Walter Trout releases his third studio album inside of four years in the shape of Survivor Blues.
For Walter Trout’s latest release he has taken a different approach to his recent albums in that this time around he has delivered a record comprising entirely of covers. However, this is not just your average blues cover album. For this project Trout has delved deep into the discographies of many of the artists that have influenced him over the years, and unearthed a treasure trove of deep cuts and hidden gems.
Speaking of the subject Trout goes on to say “I’m riding in my car sometimes,” says the US blues titan. “I’ve got a blues station on – and here’s another band doing ‘Got My Mojo Workin’. And there’s a little voice in me that says, ‘Does the world need another version of that song?’ So I came up with an idea. I didn’t want to do ‘Stormy Monday’ or ‘Messin’ With The Kid’. I didn’t want to do the blues greatest hits. I wanted to do old, obscure songs that have hardly been covered. And that’s how Survivor Blues started…”
The album itself kicks off with Walter Trout’s spellbinding take on Jimmy Dawkin’s “Me My Guitar And The Blues”, and it does not disappoint. This epic slow blues number continues to build throughout before Walter breaks into a passionate and explosive guitar solo that is fuelled by raw emotion and packed full of blistering fretwork.
From here Trout picks up the pace with his take on Sunnyland Slim’s politically tinged and fiery blues standard “Be Careful How You Vote” before switching gears into the somewhat funky groove of Luther Johnson’s “Woman Don’t Lie”. The beauty of Survivor Blues is that each song brings something a bit different to the proceedings.
Trout’s soulful take on Hound Dog Taylor’s “Sadie” brings an almost a Stax/Booker T and the MG’s feel to Survivor Blues. And during which his blistering yet mind-bending solo on this track, in particular, stands out from the rest.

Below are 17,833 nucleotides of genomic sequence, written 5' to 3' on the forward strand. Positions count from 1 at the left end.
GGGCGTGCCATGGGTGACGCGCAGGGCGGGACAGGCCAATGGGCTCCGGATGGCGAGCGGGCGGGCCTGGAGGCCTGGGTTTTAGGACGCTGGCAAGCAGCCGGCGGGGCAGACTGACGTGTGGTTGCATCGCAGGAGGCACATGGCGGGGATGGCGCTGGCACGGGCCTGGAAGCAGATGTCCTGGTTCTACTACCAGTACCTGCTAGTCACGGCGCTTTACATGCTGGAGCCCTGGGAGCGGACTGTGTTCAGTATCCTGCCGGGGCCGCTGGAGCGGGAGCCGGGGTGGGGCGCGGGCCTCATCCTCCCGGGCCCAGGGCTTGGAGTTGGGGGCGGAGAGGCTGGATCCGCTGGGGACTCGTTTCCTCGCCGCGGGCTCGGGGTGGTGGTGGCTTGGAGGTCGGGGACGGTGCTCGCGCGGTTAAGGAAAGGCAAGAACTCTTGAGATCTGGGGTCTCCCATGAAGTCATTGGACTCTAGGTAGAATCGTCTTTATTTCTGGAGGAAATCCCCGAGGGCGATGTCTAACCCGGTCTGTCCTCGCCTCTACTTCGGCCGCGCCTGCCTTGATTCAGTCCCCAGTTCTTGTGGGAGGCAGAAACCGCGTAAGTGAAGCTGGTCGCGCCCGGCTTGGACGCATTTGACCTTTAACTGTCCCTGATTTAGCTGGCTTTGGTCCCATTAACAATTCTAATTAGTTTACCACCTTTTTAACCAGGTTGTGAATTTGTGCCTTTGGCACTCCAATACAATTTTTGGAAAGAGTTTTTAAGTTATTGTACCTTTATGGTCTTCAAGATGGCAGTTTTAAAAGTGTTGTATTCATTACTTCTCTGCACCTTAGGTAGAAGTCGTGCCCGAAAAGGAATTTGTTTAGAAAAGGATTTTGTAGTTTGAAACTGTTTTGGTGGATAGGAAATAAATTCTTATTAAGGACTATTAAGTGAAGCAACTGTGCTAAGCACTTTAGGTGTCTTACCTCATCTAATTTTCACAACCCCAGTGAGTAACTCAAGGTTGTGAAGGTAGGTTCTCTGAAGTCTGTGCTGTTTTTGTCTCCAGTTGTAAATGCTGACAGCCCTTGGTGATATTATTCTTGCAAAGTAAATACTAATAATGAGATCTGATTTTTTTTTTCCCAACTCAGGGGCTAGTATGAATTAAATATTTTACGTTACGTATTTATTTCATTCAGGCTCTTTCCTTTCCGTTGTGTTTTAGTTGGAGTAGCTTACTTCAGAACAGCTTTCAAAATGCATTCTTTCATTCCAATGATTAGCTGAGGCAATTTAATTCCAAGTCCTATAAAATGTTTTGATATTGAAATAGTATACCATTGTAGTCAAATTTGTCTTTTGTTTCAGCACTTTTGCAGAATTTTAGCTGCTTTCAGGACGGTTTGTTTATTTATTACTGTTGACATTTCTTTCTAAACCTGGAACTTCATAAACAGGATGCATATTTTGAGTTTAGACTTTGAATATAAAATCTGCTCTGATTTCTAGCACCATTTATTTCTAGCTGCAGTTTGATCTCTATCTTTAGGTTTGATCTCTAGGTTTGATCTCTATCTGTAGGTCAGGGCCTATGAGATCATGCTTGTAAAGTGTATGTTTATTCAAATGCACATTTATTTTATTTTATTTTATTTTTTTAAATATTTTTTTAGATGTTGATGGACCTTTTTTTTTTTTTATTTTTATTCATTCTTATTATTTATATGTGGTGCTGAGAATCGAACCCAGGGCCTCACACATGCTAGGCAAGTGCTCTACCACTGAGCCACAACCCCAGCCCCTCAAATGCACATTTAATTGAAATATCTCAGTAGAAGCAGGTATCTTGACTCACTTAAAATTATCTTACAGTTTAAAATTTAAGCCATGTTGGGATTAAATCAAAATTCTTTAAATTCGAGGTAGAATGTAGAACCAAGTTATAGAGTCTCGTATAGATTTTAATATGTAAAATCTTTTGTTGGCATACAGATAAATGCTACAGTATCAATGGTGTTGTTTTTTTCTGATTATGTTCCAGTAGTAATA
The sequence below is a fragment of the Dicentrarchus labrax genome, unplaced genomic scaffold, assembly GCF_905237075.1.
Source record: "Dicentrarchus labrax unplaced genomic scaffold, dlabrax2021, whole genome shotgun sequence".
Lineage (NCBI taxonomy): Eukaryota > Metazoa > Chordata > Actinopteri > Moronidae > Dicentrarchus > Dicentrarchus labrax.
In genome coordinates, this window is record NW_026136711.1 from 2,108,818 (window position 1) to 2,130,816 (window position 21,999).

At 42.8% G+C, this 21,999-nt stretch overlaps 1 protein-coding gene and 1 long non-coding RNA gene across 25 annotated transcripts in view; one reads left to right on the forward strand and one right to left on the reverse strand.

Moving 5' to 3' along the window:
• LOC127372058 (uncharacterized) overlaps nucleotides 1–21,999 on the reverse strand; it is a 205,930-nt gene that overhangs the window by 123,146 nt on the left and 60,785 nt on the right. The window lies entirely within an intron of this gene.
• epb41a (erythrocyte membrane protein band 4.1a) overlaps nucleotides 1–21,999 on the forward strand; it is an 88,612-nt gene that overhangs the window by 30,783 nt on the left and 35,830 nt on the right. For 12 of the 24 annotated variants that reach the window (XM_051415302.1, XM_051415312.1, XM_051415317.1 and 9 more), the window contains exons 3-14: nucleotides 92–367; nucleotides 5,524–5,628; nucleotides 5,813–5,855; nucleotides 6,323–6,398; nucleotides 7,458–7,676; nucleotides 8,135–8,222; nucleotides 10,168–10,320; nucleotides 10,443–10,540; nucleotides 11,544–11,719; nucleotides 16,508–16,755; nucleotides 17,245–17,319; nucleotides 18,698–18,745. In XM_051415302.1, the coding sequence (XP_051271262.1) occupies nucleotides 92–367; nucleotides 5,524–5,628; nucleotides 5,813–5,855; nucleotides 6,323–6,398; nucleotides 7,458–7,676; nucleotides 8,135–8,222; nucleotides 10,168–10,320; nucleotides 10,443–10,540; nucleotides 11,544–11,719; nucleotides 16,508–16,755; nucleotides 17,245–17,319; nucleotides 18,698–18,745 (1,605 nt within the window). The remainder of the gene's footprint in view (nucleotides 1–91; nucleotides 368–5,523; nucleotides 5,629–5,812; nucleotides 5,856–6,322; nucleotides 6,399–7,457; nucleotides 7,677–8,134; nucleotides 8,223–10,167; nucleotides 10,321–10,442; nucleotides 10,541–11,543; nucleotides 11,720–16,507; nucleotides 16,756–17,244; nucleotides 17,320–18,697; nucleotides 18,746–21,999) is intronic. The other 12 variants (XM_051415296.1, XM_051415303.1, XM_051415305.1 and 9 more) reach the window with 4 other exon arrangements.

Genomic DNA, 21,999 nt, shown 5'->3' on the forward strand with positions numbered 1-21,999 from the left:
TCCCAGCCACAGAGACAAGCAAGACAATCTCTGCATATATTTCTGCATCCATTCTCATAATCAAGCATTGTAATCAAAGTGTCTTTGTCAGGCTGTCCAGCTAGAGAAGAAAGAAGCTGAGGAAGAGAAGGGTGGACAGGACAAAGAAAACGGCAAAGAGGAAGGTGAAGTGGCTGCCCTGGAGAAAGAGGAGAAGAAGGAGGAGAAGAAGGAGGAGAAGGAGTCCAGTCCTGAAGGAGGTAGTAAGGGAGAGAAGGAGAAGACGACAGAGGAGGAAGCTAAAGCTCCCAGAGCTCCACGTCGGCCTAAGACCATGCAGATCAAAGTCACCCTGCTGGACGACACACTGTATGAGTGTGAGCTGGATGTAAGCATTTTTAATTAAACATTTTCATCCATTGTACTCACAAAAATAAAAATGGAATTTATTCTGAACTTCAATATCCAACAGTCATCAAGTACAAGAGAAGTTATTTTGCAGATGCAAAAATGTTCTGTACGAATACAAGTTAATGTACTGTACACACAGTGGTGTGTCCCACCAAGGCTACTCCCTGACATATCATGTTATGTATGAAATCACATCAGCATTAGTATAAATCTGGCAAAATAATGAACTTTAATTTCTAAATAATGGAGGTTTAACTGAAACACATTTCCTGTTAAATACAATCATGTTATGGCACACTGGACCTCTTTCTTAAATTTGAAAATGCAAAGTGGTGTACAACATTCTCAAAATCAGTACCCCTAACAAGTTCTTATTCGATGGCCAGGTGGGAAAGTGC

Trout’s blues exploration continues as he turns his attention to the man who he regards as the greatest bluesman of all time with a cover of “Please Love Me”. During this track Trout is well and truly channelling the late great man himself, as he puts forward his slightly up-tempo blues-rock take on the swinging BB King number.
Walter pays tribute to his mentor John Mayall during the environmentally themed and beautifully mellow number “Nature’s disappearing”.
Trout rallies towards the finish as he explores the Chicago blues scene by putting his own distinctive stamp on “It Takes Time” by Otis Rush and “Out Of Bad Luck” by Magic Sam. At the age of 32, the latter of which was sadly taken too soon back in 1969 but continues to inspire and influence artists to this day.
One of the most unique songs on the record is “Goin’ Down To The River” by Mississippi Fred McDowell. With its Delta Blues groove and accompaniment on keys by Robby Krieger, it’s certainly one of the many standout tracks on the album.
With most blues compilations you wouldn’t be surprised to find many of the names of the artists featured on Survivor Blues. However, it’s the deep and rich track selection which Walter handpicked to cover, the wide variety of musical styles within the blues genre featured on the album along with Walter’s incredible personal interpretations of these songs that make this album stand out from the rest.